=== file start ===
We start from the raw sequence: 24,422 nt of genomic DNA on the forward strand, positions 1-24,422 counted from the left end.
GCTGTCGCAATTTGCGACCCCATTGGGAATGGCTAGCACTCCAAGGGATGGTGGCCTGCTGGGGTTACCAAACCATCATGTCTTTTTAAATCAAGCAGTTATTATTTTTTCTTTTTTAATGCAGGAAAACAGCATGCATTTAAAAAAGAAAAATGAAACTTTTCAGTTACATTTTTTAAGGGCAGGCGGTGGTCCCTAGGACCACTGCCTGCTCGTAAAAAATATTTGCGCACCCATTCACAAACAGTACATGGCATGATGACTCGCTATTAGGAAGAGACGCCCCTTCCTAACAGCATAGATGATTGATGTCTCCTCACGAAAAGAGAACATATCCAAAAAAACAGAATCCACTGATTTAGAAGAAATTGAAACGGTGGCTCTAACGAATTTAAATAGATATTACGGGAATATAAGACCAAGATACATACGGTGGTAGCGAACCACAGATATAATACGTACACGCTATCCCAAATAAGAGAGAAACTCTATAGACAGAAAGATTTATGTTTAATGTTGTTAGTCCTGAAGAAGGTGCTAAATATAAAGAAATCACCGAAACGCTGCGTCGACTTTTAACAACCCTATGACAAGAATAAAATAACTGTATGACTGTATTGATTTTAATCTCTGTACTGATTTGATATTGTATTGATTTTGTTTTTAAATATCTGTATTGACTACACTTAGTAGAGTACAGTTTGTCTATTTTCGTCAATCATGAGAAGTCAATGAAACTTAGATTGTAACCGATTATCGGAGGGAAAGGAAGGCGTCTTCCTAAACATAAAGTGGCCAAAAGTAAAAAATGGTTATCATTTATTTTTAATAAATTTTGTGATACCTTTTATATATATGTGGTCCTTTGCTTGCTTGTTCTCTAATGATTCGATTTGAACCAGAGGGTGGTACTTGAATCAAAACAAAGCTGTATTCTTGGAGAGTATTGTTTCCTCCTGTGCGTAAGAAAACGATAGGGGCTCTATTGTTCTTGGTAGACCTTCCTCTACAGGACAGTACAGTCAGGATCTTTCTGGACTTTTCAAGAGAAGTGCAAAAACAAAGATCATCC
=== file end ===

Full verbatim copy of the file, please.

We start from the raw sequence: 24,422 nt of genomic DNA on the forward strand, positions 1-24,422 counted from the left end.
GCTGTCGCAATTTGCGACCCCATTGGGAATGGCTAGCACTCCAAGGGATGGTGGCCTGCTGGGGTTACCAAACCATCATGTCTTTTTAAATCAAGCAGTTATTATTTTTTCTTTTTTAATGCAGGAAAACAGCATGCATTTAAAAAAGAAAAATGAAACTTTTCAGTTACATTTTTTAAGGGCAGGCGGTGGTCCCTAGGACCACTGCCTGCTCGTAAAAAATATTTGCGCACCCATTCACAAACAGTACATGGCATGATGACTCGCTATTAGGAAGAGACGCCCCTTCCTAACAGCATAGATGATTGATGTCTCCTCACGAAAAGAGAACATATCCAAAAAAACAGAATCCACTGATTTAGAAGAAATTGAAACGGTGGCTCTAACGAATTTAAATAGATATTACGGGAATATAAGACCAAGATACATACGGTGGTAGCGAACCACAGATATAATACGTACACGCTATCCCAAATAAGAGAGAAACTCTATAGACAGAAAGATTTATGTTTAATGTTGTTAGTCCTGAAGAAGGTGCTAAATATAAAGAAATCACCGAAACGCTGCGTCGACTTTTAACAACCCTATGACAAGAATAAAATAACTGTATGACTGTATTGATTTTAATCTCTGTACTGATTTGATATTGTATTGATTTTGTTTTTAAATATCTGTATTGACTACACTTAGTAGAGTACAGTTTGTCTATTTTCGTCAATCATGAGAAGTCAATGAAACTTAGATTGTAACCGATTATCGGAGGGAAAGGAAGGCGTCTTCCTAAACATAAAGTGGCCAAAAGTAAAAAATGGTTATCATTTATTTTTAATAAATTTTGTGATACCTTTTATATATATGTGGTCCTTTGCTTGCTTGTTCTCTAATGATTCGATTTGAACCAGAGGGTGGTACTTGAATCAAAACAAAGCTGTATTCTTGGAGAGTATTGTTTCCTCCTGTGCGTAAGAAAACGATAGGGGCTCTATTGTTCTTGGTAGACCTTCCTCTACAGGACAGTACAGTCAGGATCTTTCTGGACTTTTCAAGAGAAGTGCAAAAACAAAGATCATCC